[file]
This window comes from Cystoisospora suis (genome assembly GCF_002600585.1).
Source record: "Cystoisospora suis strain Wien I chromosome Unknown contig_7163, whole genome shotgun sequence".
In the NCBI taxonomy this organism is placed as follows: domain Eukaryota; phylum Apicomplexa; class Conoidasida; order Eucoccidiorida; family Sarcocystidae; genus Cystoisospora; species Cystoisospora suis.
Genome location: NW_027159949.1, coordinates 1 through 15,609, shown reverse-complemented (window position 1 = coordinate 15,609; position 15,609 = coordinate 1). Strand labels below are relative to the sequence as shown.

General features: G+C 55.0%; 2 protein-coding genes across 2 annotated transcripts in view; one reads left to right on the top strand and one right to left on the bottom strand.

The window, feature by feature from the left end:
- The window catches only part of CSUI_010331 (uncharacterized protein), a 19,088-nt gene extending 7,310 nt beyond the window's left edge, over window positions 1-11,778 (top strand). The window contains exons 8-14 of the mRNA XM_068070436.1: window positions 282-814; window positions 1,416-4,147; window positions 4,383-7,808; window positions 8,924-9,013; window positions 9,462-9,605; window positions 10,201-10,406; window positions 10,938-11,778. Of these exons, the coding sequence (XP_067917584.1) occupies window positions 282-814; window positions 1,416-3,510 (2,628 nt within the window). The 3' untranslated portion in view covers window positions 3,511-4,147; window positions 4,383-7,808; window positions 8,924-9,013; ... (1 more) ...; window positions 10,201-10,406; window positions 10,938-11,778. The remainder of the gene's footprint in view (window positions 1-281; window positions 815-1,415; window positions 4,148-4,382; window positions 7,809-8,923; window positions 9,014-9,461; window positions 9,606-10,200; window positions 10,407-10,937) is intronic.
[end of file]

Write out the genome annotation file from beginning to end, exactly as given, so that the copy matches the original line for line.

This window comes from Cystoisospora suis (genome assembly GCF_002600585.1).
Source record: "Cystoisospora suis strain Wien I chromosome Unknown contig_7163, whole genome shotgun sequence".
In the NCBI taxonomy this organism is placed as follows: domain Eukaryota; phylum Apicomplexa; class Conoidasida; order Eucoccidiorida; family Sarcocystidae; genus Cystoisospora; species Cystoisospora suis.
Genome location: NW_027159949.1, coordinates 1 through 15,609, shown reverse-complemented (window position 1 = coordinate 15,609; position 15,609 = coordinate 1). Strand labels below are relative to the sequence as shown.

General features: G+C 55.0%; 2 protein-coding genes across 2 annotated transcripts in view; one reads left to right on the top strand and one right to left on the bottom strand.

The window, feature by feature from the left end:
- The window catches only part of CSUI_010331 (uncharacterized protein), a 19,088-nt gene extending 7,310 nt beyond the window's left edge, over window positions 1-11,778 (top strand). The window contains exons 8-14 of the mRNA XM_068070436.1: window positions 282-814; window positions 1,416-4,147; window positions 4,383-7,808; window positions 8,924-9,013; window positions 9,462-9,605; window positions 10,201-10,406; window positions 10,938-11,778. Of these exons, the coding sequence (XP_067917584.1) occupies window positions 282-814; window positions 1,416-3,510 (2,628 nt within the window). The 3' untranslated portion in view covers window positions 3,511-4,147; window positions 4,383-7,808; window positions 8,924-9,013; ... (1 more) ...; window positions 10,201-10,406; window positions 10,938-11,778. The remainder of the gene's footprint in view (window positions 1-281; window positions 815-1,415; window positions 4,148-4,382; window positions 7,809-8,923; window positions 9,014-9,461; window positions 9,606-10,200; window positions 10,407-10,937) is intronic.